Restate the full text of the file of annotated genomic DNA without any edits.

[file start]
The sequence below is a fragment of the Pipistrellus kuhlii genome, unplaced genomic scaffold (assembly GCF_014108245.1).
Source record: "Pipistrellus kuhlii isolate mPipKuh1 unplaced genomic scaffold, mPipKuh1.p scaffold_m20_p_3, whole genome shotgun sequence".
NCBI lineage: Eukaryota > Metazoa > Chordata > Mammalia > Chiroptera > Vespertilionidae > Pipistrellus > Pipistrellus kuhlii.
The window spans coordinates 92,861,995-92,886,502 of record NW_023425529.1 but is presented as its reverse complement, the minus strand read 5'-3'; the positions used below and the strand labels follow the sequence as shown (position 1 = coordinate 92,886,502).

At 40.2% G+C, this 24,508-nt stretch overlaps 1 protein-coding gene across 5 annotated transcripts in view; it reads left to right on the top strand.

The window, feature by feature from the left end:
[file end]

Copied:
The sequence below is a fragment of the Pipistrellus kuhlii genome, unplaced genomic scaffold (assembly GCF_014108245.1).
Source record: "Pipistrellus kuhlii isolate mPipKuh1 unplaced genomic scaffold, mPipKuh1.p scaffold_m20_p_3, whole genome shotgun sequence".
NCBI lineage: Eukaryota > Metazoa > Chordata > Mammalia > Chiroptera > Vespertilionidae > Pipistrellus > Pipistrellus kuhlii.
The window spans coordinates 92,861,995-92,886,502 of record NW_023425529.1 but is presented as its reverse complement, the minus strand read 5'-3'; the positions used below and the strand labels follow the sequence as shown (position 1 = coordinate 92,886,502).

At 40.2% G+C, this 24,508-nt stretch overlaps 1 protein-coding gene across 5 annotated transcripts in view; it reads left to right on the top strand.

The window, feature by feature from the left end: